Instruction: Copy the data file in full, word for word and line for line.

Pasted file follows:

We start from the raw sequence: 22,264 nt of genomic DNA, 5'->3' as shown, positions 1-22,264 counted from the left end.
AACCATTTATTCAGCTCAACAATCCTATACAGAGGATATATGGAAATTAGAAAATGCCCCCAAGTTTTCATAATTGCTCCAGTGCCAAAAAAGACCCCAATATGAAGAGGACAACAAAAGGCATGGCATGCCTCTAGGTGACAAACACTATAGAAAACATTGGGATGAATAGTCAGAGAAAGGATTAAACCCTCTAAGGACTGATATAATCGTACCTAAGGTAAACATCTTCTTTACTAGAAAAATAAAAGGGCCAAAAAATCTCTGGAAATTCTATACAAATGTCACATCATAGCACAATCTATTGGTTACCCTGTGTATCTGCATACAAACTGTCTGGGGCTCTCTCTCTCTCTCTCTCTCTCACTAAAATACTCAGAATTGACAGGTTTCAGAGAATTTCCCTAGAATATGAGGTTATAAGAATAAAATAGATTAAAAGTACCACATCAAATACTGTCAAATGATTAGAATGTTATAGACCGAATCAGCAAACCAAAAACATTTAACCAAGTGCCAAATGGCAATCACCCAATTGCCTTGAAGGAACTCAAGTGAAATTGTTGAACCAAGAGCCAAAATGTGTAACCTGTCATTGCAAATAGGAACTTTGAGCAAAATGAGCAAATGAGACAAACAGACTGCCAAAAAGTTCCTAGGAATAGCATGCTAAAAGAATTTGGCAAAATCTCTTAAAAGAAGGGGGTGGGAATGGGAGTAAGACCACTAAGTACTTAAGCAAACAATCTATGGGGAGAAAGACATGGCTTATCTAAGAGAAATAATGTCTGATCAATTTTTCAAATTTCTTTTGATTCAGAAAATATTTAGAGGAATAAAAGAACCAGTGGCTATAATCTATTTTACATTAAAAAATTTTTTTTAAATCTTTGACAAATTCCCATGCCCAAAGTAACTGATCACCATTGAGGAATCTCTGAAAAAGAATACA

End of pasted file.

We start from the raw sequence: 22,264 nt of genomic DNA, 5'->3' as shown, positions 1-22,264 counted from the left end.
AACCATTTATTCAGCTCAACAATCCTATACAGAGGATATATGGAAATTAGAAAATGCCCCCAAGTTTTCATAATTGCTCCAGTGCCAAAAAAGACCCCAATATGAAGAGGACAACAAAAGGCATGGCATGCCTCTAGGTGACAAACACTATAGAAAACATTGGGATGAATAGTCAGAGAAAGGATTAAACCCTCTAAGGACTGATATAATCGTACCTAAGGTAAACATCTTCTTTACTAGAAAAATAAAAGGGCCAAAAAATCTCTGGAAATTCTATACAAATGTCACATCATAGCACAATCTATTGGTTACCCTGTGTATCTGCATACAAACTGTCTGGGGCTCTCTCTCTCTCTCTCTCTCTCACTAAAATACTCAGAATTGACAGGTTTCAGAGAATTTCCCTAGAATATGAGGTTATAAGAATAAAATAGATTAAAAGTACCACATCAAATACTGTCAAATGATTAGAATGTTATAGACCGAATCAGCAAACCAAAAACATTTAACCAAGTGCCAAATGGCAATCACCCAATTGCCTTGAAGGAACTCAAGTGAAATTGTTGAACCAAGAGCCAAAATGTGTAACCTGTCATTGCAAATAGGAACTTTGAGCAAAATGAGCAAATGAGACAAACAGACTGCCAAAAAGTTCCTAGGAATAGCATGCTAAAAGAATTTGGCAAAATCTCTTAAAAGAAGGGGGTGGGAATGGGAGTAAGACCACTAAGTACTTAAGCAAACAATCTATGGGGAGAAAGACATGGCTTATCTAAGAGAAATAATGTCTGATCAATTTTTCAAATTTCTTTTGATTCAGAAAATATTTAGAGGAATAAAAGAACCAGTGGCTATAATCTATTTTACATTAAAAAATTTTTTTTAAATCTTTGACAAATTCCCATGCCCAAAGTAACTGATCACCATTGAGGAATCTCTGAAAAAGAATACA